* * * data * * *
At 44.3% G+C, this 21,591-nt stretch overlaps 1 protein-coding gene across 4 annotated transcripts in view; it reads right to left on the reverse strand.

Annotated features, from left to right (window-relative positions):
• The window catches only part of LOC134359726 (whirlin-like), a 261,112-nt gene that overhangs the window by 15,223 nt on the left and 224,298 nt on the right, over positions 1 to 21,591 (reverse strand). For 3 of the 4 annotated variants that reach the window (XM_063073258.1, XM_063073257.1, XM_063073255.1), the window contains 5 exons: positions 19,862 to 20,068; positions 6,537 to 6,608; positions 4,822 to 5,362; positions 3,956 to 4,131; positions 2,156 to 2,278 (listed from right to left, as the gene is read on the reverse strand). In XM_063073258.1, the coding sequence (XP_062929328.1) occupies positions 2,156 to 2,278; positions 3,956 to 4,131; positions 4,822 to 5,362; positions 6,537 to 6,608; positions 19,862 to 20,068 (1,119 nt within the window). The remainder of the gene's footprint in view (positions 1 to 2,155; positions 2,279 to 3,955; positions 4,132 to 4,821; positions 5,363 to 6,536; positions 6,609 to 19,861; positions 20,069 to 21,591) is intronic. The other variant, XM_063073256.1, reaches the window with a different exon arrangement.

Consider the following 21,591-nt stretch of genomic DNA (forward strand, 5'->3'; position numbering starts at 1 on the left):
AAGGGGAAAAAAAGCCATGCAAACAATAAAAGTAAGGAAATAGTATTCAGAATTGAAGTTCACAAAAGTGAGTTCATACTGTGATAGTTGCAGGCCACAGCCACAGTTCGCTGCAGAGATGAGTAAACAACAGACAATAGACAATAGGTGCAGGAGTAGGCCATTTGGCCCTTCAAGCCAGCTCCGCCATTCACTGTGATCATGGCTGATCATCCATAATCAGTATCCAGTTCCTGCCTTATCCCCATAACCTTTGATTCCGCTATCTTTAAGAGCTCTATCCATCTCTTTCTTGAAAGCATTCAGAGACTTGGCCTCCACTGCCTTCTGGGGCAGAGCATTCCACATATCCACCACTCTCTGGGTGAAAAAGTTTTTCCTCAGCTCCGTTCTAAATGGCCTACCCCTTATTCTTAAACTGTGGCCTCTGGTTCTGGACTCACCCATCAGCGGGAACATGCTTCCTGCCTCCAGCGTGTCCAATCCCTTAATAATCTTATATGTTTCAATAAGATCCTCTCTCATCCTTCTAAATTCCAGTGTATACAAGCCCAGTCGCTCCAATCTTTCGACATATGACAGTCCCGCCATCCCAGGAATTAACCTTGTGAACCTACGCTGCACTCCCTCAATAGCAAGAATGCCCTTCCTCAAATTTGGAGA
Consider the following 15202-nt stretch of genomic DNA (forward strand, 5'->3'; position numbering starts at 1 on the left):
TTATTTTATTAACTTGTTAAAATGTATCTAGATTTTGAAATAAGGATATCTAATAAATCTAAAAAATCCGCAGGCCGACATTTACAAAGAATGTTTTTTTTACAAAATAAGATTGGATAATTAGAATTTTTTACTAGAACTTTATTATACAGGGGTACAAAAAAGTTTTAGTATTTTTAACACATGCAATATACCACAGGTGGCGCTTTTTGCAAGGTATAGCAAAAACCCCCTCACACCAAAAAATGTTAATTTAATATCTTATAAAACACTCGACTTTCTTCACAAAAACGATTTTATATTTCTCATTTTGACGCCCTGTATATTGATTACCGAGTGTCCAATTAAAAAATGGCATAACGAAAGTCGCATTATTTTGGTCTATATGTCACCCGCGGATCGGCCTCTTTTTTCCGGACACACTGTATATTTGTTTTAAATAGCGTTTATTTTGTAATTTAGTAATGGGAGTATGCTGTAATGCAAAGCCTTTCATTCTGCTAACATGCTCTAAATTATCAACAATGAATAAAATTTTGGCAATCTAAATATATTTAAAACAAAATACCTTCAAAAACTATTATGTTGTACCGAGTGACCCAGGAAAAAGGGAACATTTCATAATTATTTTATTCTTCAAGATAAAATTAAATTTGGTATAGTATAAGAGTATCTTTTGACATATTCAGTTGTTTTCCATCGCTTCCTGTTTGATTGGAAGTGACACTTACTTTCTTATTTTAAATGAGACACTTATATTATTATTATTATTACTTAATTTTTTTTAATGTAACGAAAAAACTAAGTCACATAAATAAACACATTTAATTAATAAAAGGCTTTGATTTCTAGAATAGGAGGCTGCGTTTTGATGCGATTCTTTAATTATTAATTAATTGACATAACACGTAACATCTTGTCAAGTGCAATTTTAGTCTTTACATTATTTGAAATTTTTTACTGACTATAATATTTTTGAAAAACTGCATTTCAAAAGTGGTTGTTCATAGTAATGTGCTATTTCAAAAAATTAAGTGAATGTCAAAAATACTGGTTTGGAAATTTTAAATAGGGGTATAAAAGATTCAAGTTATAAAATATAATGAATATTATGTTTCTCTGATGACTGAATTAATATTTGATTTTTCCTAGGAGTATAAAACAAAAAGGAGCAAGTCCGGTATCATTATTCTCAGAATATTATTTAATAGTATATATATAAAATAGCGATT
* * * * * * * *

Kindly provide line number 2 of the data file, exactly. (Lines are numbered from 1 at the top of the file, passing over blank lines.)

Annotated features, from left to right (window-relative positions):